Dietary Fiber and CancerAugust 27, 2009 Written by JP [Font too small?]
Some types of foods are easier to incorporate into one’s diet than others. If your doctor advises you to eat more fruits or vegetables, you can quite easily select the varieties that you like best and up your intake. The same can be said for other commonly recommended health foods such as fish, nuts and seeds. But adding more fiber into your daily routine requires some planning because not all fruits and vegetables contain much and animal based foods are completely devoid of it. In my opinion, being reminded of the importance of fiber, while becoming more aware of foods that are abundant in this dietary component is the key to making it a priority.
A recent summary in the journal Nutrition Review suggests that optimal levels of dietary fiber may help prevent a wide array of health conditions, including several cancers, cardiovascular conditions, diabetes, gastrointestinal diseases and, even, obesity. The recommended target is roughly 14 grams of fiber per every 1000 calories consumed. Ideally, the majority of this fiber should come from nutrient rich foods. But fiber supplements can also be utilized if your diet regularly falls short of your fiber goals. (1)
When I reviewed the 2009 medical literature relating to fiber, two key areas of health care were most prominently featured: cancer and cardiovascular disease. Today I’ll focus on the cancer protective role of these bulking agents. Next week, I’ll devote a separate column to the cardiovascular part of the equation.
- A 4 year dietary intervention examined the effects of a strict high fiber diet (rich in fruits and vegetables) in a group of patients at an increased risk for colon polyps. A 35% reduction in polyp recurrence was found in those deemed as “super compliers” to the menu plan. This emphasizes the need for a consistently healthy diet. (2)
- A very large population trial entitled the “National Institutes of Health – AARP Diet and Health Study” investigated the role that dietary fiber may play in breast cancer (BC) rates. Over 185,000 postmenopausal women were followed for 7 years. Food frequency questionnaires were used to assess typical food selection and macronutrient status. The researchers determined that the women consuming the most fiber were afforded significant protection against BC. Their concluding remarks were as follows: “Our findings suggest that dietary fiber can play a role in preventing breast cancer through non-estrogen pathways among postmenopausal women.” (3)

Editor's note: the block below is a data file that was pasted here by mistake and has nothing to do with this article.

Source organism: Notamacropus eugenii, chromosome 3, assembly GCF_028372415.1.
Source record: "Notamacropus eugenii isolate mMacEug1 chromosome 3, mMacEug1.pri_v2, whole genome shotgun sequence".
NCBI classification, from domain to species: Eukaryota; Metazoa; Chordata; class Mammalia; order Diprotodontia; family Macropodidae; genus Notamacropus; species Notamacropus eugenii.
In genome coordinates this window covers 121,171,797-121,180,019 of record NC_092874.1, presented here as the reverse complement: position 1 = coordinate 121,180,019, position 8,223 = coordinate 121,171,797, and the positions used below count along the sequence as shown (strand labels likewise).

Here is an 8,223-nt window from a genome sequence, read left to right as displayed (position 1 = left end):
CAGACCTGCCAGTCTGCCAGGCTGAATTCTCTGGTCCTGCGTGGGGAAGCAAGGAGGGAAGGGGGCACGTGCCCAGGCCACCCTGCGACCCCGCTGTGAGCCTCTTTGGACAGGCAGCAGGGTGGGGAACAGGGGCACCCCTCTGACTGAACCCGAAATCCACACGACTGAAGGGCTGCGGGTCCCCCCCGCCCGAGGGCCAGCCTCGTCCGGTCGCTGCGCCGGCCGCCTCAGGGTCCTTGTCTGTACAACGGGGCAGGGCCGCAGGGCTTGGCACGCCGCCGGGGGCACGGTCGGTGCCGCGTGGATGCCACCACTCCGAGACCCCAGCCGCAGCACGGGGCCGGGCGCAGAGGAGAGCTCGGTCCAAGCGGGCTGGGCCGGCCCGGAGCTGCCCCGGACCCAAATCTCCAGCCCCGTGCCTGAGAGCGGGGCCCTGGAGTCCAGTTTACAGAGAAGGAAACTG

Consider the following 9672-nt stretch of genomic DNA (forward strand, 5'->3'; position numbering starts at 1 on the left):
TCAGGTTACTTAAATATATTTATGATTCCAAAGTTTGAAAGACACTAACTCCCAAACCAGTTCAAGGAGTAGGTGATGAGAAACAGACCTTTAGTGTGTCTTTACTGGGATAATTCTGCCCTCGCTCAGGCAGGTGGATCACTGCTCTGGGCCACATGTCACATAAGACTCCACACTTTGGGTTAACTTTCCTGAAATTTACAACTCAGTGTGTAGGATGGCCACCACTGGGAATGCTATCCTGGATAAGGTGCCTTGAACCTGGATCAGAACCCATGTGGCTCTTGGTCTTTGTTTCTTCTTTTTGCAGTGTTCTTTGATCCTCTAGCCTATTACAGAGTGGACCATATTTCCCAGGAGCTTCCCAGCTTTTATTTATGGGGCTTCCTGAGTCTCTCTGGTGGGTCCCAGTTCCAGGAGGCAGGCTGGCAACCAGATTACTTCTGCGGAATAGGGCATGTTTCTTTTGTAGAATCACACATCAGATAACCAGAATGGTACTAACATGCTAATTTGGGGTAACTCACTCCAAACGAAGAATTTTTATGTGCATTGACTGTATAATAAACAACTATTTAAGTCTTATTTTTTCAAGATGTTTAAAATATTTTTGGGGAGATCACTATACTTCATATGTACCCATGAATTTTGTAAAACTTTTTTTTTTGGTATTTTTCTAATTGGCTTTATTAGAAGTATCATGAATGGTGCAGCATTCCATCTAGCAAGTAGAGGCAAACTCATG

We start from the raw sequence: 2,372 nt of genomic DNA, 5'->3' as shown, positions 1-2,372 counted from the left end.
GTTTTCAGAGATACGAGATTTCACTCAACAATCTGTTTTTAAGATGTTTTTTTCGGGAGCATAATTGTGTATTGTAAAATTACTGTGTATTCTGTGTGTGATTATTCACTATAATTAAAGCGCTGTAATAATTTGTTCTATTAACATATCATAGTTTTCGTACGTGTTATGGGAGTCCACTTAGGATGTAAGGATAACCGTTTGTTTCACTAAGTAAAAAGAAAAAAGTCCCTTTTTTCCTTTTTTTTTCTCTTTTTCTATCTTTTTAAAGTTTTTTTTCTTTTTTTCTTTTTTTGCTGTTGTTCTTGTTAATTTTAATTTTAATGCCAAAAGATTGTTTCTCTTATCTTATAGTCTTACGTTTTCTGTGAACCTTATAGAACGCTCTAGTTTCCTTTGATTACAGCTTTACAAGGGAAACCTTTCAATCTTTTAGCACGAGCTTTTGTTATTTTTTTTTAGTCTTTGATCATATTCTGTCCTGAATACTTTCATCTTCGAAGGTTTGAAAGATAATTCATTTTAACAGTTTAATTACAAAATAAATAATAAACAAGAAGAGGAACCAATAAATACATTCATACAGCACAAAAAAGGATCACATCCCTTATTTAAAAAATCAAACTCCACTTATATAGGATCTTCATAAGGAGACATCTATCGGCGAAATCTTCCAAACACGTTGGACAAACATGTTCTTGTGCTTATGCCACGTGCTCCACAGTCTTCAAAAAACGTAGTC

- The August 2009 issue of the journal Cancer Causes and Control provided very strong evidence that a high fiber diet can reduce the likelihood of stomach cancer occurrence. More importantly, the Italian scientists behind this trial actually looked at what forms of fiber appear to be most beneficial for stomach cancer prevention. Their overall conclusion was that total fiber consumption did demonstrate a protective effect. But only fiber from vegetables and, to a lesser extent, fruit yielded positive results. Fiber rich grains did not afford any benefit at all in this investigation. (4)
- Reflux esophagitis and Barrett’s esophagus are inflammatory conditions that can increase the risk of developing esophageal cancer. A new study from the Netherlands determined that the intake of starchy carbohydrates increased the risk of these forms of pre-cancerous inflammation. But, higher intake of roughage was inversely related to esophageal inflammation and the related cancer. The reduced risk was noted as 56% based on a comparison of those with the highest vs. lowest dietary fiber intake. This is yet another example of how good carbs (fiber) can benefit health and bad carbs (starches and sugar) can endanger it. (5)
Fiber Rich Foods and Supplements
|Food||Serving Size||Fiber Content (grams)|
|Blackberries (Frozen)||100 g||5|
|Broccoli (Cooked)||1 cup||6|
|Chia Seeds||1 oz||12|
|100% Cocoa Powder||1 oz||9|
|Coconut Flour||1 oz||12|
|Collard Greens||1 cup||5|
|Flax Seeds||1 oz||8|
|Red Raspberries (Raw)||100 g||6|
One concern that I’ve personally had about dietary fiber is whether its bulking action may impede the absorption of other healthy components found in foods. This issue was recently addressed in a study presented in the June issue of the journal Plant Foods for Human Nutrition. 10 volunteers were provided with an antioxidant rich fiber supplement. The product contained a total of 15 grams of dietary fiber per serving. The researchers then tested the blood of the volunteers at various points following the fiber consumption. Significant elevations in serum antioxidant status were found 8 hours after the ingestion of the antioxidant/fiber blend. This indicates that “antioxidants associated with dietary fiber are at least partially bioavailable in humans, although dietary fiber appears to delay their absorption”. (6)
One the easiest and healthiest ways to boost fiber intake is to make a fiber rich smoothie. I regularly include berries, pure cocoa powder and flax seeds in my protein shakes to increase fiber content. I can now do so with the added knowledge that the naturally occurring antioxidants in these fiber sources will sustain my good health for several hours after I drink them. In effect, this may help provide valuable protection over the course of the day and night. I hope that this information and my upcoming column about fiber and cardiovascular disease will help inspire you to include more fiber in your diet. I believe the effort will be well worth it.
Note: Please check out the “Comments & Updates” section of this blog – at the bottom of the page. You can find the latest research about this topic there!
Tags: Cancer, Diet, Fiber
Posted in Food and Drink, Mental Health, Nutrition